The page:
atercolor clouds are very easy and fun to paint. There are various methods to go about painting clouds in watercolor, but the easiest of all the various techniques is making clouds with paper towels. Luckily, the sky has no standard way of being as clouds and the atmosphere can often create a variety of shapes and colors. This allows for a lot of freedom to go about making various kinds of cloud shapes with our paper towels in whichever manner we please. However, we are familiar with certain shapes and this is where learning how to paint clouds becomes very helpful for landscape paintings. Learning how to paint clouds using some tissue is what we will be doing in this tutorial.
Table of Contents
- 1 An Easy Watercolor Tutorial For Beginners
- 2 Step-by-Step Instructions on How to Paint Clouds
- 3 Tips to Remember
- 4 Frequently Asked Questions
An Easy Watercolor Tutorial For Beginners
Painting watercolor clouds can be done so in various ways. However, one common and really useful way to go about doing this is to use paper towels to dab negative spaces in our paintings to create clouds. This process is really easy and can achieve a very realistic quality of clouds which is great for landscape paintings. This technique does make the clouds vividly white and can be used very well within landscapes that depict a sunny environment. With that said, let us go through the various steps to create white and puffy clouds.
Learning how to paint watercolor clouds requires having the right materials for the best results. We will find that as we learn how to paint clouds in watercolor the right materials can change the quality quite drastically. However, because this is a tutorial for beginners we will not need too many materials for this tutorial. Essentially, all we need is paintbrushes, some good paper, watercolor paints, some masking tape, and of course some water in a jar for rinsing our brushes. Here is a list of the materials you will need:
When painting a sunset with watercolor we will find that it comes with moments of speediness. By this what is meant is that with watercolor you will find that sometimes it is a matter of waiting for paint to dry but in other cases, such as this tutorial, we want to work whilst the paint is still wet.
So, a good suggestion would be to place yourself in an environment where you can focus and be interrupted during the process.
Step-by-Step Instructions on How to Paint Clouds
As we go through the process of painting our watercolor clouds we really want to make sure that we are working fast. This tutorial is going to show you a reductive process of lifting paint off of the page. When making a watercolor sky this technique is a very common way of making watercolor clouds. However, it requires us to act whilst the paint is still wet on the surface of our paper. As the paint dries throughout the tutorial we will find that we have left imprints of clouds. So, with that said let us go through the steps for this clouds tutorial and see how to make watercolor clouds.
Step 1: Painting the Sky
When learning how to paint clouds in watercolor, we want to go about it through a layering process. We do this by creating the sky first which we can only do on a well water-primed surface. Let us go ahead and put a thin layer of water on the surface of our page.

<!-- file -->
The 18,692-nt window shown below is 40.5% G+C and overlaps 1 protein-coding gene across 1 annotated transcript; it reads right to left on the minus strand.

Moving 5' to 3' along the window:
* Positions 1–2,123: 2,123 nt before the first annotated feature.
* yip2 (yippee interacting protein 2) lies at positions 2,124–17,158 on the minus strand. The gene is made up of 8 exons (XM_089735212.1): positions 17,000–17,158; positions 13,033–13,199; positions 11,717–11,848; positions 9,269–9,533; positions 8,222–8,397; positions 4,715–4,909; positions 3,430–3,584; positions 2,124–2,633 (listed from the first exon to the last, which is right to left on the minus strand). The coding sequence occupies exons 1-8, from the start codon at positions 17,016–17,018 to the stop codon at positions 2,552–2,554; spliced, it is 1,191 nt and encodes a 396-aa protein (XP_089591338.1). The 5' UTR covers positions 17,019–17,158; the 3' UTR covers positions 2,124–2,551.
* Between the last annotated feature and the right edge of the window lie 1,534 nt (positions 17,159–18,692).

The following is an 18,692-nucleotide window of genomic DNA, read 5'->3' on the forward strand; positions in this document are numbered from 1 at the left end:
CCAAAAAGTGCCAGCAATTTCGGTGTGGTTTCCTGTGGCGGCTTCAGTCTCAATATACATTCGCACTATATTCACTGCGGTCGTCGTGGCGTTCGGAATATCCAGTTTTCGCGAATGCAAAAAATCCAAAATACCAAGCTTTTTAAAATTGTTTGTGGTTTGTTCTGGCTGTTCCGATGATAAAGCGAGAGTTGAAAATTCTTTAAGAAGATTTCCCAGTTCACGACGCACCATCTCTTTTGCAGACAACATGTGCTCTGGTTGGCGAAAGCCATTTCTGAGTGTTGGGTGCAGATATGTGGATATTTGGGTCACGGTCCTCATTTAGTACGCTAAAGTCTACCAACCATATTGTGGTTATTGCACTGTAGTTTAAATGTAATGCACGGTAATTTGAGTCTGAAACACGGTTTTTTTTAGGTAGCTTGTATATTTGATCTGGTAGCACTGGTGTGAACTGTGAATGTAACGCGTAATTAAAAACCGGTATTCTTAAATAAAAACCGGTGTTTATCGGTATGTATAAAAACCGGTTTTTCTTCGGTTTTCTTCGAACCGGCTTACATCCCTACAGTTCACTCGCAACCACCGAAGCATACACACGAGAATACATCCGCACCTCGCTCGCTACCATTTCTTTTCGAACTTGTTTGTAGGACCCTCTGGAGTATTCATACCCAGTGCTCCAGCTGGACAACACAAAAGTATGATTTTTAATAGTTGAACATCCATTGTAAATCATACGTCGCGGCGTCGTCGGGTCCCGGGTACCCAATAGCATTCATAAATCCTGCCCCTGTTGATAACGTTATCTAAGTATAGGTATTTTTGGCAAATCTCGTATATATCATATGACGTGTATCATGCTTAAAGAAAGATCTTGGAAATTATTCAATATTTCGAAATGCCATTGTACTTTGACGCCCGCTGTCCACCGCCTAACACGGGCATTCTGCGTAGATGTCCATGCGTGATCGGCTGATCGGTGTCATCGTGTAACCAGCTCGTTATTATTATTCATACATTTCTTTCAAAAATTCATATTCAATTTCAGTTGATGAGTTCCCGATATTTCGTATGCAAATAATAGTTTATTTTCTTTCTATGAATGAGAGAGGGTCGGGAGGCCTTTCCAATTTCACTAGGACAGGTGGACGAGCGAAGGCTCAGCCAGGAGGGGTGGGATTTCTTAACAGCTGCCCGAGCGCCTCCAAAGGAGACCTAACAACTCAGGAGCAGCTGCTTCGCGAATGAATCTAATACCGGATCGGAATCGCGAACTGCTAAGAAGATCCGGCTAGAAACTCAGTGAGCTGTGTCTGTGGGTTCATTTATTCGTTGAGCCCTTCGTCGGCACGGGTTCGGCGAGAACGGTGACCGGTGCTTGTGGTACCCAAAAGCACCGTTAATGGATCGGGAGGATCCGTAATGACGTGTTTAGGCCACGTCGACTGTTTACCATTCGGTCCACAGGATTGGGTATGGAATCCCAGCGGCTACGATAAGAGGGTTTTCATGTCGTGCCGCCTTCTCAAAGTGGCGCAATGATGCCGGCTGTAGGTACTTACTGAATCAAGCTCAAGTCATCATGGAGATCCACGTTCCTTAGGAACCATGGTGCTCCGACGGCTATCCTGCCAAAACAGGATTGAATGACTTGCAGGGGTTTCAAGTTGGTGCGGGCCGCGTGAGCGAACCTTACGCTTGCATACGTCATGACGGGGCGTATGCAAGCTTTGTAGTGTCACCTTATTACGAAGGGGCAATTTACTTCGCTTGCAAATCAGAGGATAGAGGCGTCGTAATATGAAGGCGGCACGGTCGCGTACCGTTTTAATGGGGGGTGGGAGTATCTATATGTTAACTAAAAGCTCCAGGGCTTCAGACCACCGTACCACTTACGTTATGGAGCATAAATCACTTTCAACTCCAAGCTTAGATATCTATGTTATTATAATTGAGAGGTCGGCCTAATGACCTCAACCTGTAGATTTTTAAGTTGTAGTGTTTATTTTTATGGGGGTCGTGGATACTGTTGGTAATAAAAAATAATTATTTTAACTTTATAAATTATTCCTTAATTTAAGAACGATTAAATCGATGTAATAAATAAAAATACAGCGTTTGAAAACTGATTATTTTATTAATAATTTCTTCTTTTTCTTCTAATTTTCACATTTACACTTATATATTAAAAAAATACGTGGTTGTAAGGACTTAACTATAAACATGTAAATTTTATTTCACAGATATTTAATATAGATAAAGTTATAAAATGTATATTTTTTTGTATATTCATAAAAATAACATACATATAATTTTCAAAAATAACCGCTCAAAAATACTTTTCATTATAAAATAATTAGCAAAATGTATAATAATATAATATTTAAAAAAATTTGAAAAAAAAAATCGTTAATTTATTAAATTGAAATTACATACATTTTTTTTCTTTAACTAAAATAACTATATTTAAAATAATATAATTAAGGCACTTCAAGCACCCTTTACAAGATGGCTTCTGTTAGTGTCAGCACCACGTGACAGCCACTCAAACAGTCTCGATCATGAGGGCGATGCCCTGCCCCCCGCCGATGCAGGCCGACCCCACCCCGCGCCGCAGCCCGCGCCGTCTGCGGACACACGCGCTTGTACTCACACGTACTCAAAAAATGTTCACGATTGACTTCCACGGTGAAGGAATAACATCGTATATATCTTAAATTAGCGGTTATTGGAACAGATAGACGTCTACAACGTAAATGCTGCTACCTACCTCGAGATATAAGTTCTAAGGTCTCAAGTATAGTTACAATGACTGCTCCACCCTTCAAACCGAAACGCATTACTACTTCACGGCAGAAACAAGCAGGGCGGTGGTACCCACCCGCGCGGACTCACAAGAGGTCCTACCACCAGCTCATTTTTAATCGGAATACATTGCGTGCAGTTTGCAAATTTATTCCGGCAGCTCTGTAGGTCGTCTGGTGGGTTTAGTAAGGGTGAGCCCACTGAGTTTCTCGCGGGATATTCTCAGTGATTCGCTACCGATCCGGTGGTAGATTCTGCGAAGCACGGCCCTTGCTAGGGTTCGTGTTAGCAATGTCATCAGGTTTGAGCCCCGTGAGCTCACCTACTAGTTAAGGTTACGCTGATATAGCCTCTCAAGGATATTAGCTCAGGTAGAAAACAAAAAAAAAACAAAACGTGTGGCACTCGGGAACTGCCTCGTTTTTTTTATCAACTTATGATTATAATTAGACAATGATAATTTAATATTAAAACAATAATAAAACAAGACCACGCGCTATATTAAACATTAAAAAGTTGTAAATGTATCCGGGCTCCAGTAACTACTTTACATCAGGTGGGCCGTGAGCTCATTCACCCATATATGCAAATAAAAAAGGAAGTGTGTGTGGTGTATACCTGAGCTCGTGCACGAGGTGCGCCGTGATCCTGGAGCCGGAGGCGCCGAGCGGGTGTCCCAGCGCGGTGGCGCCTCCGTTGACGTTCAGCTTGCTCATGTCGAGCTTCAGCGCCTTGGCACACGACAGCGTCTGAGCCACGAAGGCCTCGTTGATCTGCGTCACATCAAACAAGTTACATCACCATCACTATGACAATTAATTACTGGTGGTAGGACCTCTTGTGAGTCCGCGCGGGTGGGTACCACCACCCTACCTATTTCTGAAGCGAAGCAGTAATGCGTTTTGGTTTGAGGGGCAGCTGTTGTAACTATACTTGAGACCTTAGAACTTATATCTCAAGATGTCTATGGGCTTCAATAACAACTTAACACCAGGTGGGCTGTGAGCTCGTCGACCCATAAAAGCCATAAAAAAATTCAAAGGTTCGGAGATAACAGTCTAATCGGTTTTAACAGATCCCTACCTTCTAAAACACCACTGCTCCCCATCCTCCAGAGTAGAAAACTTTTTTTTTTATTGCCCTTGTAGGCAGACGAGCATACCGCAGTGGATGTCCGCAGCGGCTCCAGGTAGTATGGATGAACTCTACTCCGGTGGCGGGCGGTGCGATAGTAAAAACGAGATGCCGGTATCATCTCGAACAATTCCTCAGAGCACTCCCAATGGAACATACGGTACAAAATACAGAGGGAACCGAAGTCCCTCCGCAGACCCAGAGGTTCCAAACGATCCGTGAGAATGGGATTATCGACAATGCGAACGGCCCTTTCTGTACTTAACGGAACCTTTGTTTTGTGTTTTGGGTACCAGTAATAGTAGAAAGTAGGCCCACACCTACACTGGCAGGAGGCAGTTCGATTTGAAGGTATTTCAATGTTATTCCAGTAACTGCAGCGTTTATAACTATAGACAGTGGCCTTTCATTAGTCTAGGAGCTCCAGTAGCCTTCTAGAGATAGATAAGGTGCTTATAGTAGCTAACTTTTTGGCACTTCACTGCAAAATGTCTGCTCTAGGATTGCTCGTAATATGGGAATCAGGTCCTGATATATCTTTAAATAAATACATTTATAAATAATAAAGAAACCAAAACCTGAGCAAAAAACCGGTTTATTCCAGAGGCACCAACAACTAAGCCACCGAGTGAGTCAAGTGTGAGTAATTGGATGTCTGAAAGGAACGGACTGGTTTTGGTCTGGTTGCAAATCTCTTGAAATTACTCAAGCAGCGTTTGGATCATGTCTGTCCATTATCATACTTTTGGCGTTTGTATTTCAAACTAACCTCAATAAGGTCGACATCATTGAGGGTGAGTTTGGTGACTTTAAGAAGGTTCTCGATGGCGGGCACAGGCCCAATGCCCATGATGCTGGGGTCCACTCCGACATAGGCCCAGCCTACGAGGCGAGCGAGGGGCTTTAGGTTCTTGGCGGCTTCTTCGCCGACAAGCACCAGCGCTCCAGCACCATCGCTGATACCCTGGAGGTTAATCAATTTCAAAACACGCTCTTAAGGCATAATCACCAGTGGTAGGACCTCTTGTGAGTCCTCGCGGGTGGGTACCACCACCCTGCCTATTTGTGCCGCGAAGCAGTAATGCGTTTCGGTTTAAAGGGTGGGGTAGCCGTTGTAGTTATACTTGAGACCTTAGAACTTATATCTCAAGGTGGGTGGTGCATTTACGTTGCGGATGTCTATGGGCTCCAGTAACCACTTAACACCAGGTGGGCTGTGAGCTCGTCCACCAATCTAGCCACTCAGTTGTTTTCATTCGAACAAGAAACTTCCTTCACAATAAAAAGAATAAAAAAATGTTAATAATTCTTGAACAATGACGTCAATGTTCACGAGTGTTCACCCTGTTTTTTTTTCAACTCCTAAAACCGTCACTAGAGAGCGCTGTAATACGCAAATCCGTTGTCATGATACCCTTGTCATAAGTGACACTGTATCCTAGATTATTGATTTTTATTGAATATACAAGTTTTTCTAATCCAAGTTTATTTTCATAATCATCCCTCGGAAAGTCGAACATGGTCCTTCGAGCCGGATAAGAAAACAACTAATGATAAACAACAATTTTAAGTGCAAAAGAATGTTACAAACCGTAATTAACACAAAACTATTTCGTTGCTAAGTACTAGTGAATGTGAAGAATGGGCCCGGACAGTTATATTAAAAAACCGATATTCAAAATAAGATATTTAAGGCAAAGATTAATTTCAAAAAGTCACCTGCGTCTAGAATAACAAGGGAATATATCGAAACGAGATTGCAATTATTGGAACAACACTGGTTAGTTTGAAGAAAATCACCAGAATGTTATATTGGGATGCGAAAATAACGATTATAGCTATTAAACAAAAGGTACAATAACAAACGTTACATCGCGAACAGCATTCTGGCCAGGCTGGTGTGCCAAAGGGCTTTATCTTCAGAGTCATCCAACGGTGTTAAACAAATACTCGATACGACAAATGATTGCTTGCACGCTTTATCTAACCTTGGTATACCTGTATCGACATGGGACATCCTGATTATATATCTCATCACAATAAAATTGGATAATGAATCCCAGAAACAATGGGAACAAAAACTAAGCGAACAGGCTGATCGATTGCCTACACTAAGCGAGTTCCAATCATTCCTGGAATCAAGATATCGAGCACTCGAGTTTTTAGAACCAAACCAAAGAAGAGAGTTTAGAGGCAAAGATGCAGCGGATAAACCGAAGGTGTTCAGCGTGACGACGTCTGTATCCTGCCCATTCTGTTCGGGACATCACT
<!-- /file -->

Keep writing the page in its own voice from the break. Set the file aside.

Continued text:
Painting a watercolor sky can be done so with freedom of color choice as skies can often be various colors. The color variation is completely up to you and will slowly start to tell the story of what time your landscape is set in. Whilst the page is still wet, let us begin to apply color making long side-to-side strokes along the top of our page.
As you make the strokes from one side of the page to the other we want to make sure our page is still wet as we add the colors. This will create more seamless gradients in the sky once it has completely dried. You can add a variety of colors such as oranges and purples.
We want to keep making strokes of color on the wet surface of our pages, allowing for more seamless gradients to occur within the sky. We can paint this sky down past the center of our page. This will make the sky seem larger.
Step 2: Making the Clouds
We want to work with a little bit of haste as we will proceed to make drying marks on the wet paper which will become the clouds. This means we want to develop these marks on our pages whilst the paint is still wet on the page. We do this by taking some crumpled-up paper towels and beginning to make dabs on the wet paint.
We can also strategically position and mold our paper towels in a way that has a point. This may allow for some finer edges that you would like to create for your clouds.
We can feel free to create different kinds of shapes and sizes for our clouds as all clouds are different from each other. However, remember that you don’t want to overwhelm your sky to the point where you can distinguish the clouds from the sky. So try to be strategic with the placement of your paper towel dabs.
Another good suggestion is to perhaps make little spots around your larger clouds to give the effect of clouds breaking apart. You could also make smaller clouds around your larger clouds, in general, to indicate a sense of clouds in the distance.
Remember, we want to act fast whilst the paint is still wet. Another good tip to remember is that different pressures applied to your dabs will have different effects. So try to keep a light hand in moments and explore harder pressures in others for a variety in shape and form.